A new trend has taken up our scrolling time. The 1980s reign thanks the popularity of stranger thingssend Kate Bush and Metallica topped the charts. The revival of their popularity is partly due to this Thousands of TikTok Videos crafted by members of Gen Z celebrating a slightly warped version of the 80’s, 90’s and 00’s. When I look at them, I feel like I’ve entered some kind of spooky valley. Although all the ingredients are there, it’s not what it really was. That Internet created their own version of nostalgia this is not really real: pseudo-Nostalgia.
Pseudo-nostalgia is not new. In fact it has happened before. Remember the ’50s revival in the ’90s seen in things like Robson and Jerome’s cover of “Up on the Roof”? I enjoy them technological relics of my childhood, the fashion and the fancy hairstyles, but deep down I know something is wrong. As a child of those decades, I saw everything firsthand. The scrunchies, the coveted candy-colored original Apple PCs, the jelly sandals, and the Nokia snake circling on repeat.
This world is a digital museum of our most prized possessions, set to the soundtrack of our past. Time has transformed the old clothes that make me wince in photos into costumes suitable for the masses. I’ve seen entire bedrooms decorated like Molly Ringwald’s character Pretty in Pink, complete with curtains and chintz linens. Then there’s recovered old high school camcorder footage overlaid with a looping Tears for Fears classic, “Everybody Rules the World.” They’re real people living real lives right now, and they have no idea they’re part of a nostalgic journey on TikTok.
These digital records are important as they will be viewed as primary sources for years to come, whether it is old footage from the period being brought to life or current reinventions of how we perceive the era today. We run the risk of filtering our own history (literally) – Generation Z grew up in an age of filters and apps.
I embrace technology that allows for playful experimentation; Perhaps these people genuinely love the past and feel a deep urge to reconnect with it. It becomes a problem when it distorts the truth or creates a made-up image instead. Brands know that people are in love with these attractive and eye-catching time capsules, and they want to capitalize on these homages to the past.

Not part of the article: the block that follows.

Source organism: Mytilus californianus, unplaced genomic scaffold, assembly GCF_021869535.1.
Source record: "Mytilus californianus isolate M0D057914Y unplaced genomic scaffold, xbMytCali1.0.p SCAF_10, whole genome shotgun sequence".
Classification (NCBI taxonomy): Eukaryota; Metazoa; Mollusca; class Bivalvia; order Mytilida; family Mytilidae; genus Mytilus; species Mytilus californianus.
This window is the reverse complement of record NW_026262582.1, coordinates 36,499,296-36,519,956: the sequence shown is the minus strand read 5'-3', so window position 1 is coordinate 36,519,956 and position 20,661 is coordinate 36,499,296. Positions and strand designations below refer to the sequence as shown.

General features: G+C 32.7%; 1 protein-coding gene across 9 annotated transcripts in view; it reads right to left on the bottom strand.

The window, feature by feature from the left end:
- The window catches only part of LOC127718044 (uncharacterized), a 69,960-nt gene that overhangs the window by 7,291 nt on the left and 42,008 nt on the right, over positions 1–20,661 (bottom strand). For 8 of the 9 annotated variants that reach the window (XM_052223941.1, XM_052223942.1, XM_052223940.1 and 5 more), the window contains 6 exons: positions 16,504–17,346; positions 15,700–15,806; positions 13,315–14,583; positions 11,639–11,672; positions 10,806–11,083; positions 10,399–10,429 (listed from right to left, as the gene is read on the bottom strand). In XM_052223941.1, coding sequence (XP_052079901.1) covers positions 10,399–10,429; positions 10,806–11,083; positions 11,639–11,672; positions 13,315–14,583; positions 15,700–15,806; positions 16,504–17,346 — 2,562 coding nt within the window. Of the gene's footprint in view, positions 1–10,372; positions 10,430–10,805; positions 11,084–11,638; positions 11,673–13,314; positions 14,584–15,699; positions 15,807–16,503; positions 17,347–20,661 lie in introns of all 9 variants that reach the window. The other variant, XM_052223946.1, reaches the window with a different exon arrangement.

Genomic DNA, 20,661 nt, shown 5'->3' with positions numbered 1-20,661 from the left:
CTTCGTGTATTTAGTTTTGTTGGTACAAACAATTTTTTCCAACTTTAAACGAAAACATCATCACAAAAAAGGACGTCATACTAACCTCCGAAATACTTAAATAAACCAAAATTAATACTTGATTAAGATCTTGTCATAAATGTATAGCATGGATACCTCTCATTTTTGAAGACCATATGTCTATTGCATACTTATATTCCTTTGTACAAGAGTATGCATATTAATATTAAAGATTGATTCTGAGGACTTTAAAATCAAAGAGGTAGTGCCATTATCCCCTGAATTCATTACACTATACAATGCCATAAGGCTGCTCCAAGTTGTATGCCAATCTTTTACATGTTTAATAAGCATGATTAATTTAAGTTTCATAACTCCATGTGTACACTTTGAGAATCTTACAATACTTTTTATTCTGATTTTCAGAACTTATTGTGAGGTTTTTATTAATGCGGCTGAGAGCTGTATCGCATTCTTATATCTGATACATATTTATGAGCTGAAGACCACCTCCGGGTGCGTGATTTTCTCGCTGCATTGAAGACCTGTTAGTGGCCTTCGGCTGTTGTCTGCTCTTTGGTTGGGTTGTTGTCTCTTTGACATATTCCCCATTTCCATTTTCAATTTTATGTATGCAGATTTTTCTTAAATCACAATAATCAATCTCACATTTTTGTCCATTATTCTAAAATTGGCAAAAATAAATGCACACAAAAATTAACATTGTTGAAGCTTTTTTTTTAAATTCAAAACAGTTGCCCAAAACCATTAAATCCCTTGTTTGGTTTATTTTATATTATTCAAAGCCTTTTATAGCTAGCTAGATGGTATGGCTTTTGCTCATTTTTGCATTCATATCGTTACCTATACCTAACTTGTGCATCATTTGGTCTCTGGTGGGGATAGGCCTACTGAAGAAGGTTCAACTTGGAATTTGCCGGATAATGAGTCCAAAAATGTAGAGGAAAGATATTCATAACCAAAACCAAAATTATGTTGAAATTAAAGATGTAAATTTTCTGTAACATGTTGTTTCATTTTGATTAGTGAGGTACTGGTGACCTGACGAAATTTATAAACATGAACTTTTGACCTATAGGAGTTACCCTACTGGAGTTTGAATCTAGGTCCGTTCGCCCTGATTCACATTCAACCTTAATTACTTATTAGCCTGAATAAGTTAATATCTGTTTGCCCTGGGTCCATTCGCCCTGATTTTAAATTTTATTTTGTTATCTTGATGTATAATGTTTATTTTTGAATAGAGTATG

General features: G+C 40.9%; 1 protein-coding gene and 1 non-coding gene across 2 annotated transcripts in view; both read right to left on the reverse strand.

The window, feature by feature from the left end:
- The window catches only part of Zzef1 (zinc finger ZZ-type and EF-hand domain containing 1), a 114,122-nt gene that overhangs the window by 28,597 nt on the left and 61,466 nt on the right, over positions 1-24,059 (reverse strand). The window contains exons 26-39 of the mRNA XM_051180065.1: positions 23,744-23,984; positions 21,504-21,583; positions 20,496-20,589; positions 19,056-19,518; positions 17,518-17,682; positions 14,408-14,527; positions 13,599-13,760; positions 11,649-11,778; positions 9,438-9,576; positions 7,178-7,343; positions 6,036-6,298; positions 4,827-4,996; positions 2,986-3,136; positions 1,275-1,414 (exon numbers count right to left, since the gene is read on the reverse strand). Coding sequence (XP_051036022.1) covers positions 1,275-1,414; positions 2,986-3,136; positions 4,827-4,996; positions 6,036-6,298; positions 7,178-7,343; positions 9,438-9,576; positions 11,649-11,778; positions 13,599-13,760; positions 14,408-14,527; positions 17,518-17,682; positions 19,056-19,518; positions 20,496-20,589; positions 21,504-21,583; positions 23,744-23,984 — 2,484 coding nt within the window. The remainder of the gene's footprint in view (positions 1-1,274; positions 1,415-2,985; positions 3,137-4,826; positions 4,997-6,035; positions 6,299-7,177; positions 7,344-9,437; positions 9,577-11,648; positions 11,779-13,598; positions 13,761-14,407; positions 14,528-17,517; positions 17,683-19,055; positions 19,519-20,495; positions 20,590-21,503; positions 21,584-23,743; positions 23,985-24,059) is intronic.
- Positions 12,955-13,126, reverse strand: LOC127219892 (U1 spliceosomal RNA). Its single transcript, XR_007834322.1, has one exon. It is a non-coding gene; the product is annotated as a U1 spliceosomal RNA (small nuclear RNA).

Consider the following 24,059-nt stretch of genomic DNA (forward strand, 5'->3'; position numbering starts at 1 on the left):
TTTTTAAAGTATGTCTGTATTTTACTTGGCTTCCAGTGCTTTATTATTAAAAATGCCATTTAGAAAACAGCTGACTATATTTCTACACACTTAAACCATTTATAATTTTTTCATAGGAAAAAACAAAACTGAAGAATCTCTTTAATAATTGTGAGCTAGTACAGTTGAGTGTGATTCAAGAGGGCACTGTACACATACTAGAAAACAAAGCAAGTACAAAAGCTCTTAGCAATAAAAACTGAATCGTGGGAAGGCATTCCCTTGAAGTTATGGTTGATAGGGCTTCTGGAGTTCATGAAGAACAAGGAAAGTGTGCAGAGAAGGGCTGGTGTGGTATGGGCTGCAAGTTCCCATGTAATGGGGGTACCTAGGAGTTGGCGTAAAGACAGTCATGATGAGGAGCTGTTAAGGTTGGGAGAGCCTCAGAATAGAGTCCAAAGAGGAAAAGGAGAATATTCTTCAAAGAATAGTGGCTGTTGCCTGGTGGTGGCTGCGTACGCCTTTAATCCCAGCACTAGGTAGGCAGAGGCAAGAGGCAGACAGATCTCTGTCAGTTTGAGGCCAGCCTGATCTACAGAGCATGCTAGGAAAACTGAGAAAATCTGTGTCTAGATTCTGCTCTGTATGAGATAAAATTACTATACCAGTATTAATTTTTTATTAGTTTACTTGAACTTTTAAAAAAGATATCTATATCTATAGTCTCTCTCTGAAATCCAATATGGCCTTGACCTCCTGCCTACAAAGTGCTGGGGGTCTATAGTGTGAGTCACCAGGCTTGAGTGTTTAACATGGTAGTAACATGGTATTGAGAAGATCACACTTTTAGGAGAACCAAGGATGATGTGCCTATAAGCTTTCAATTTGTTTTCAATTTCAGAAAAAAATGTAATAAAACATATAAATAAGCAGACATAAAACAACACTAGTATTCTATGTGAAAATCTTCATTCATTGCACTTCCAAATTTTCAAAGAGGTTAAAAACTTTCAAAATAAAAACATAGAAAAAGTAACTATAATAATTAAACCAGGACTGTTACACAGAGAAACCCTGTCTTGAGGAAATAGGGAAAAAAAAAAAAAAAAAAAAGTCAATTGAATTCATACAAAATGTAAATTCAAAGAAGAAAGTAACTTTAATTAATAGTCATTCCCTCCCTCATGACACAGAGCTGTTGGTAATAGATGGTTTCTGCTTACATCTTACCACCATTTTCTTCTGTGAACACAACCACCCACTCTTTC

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Quicksilver have created quite a few stranger things Clothing based on the show’s costumes and marketed in an 80’s style. American eighties style. Not British. That’s one thing these TikTok videos don’t make clear: British ’90s fashion was nothing like American ’90s fashion. While there was some overlap, these are two different countries and two different cultures, and these TikTok videos portray one as everyone’s experience. American culture seems to be the most acceptable lens to view these time periods.
We filter our own history. Pseudo-nostalgic videos that appear creative and fun on the surface are in danger of becoming just another commodity people use. I’ve been enjoying the trend for over a year now and I can see it growing in popularity. But it should just be a guilty pleasure to leaf through in life’s downtime.
I enjoy the pseudo-nostalgia of the 80’s and 90’s as much as anyone, but I know it’s not real. Other people might not, and that’s where the problems start. We long for the unreal. One only has to look at the effects of filters on how we perceive ourselves. People buy makeup that makes their skin look like it’s been photoshopped, while the plastic surgery industry thrives on unrealistic representations of bodies. It distorts our self-esteem and now even our past is going under the knife.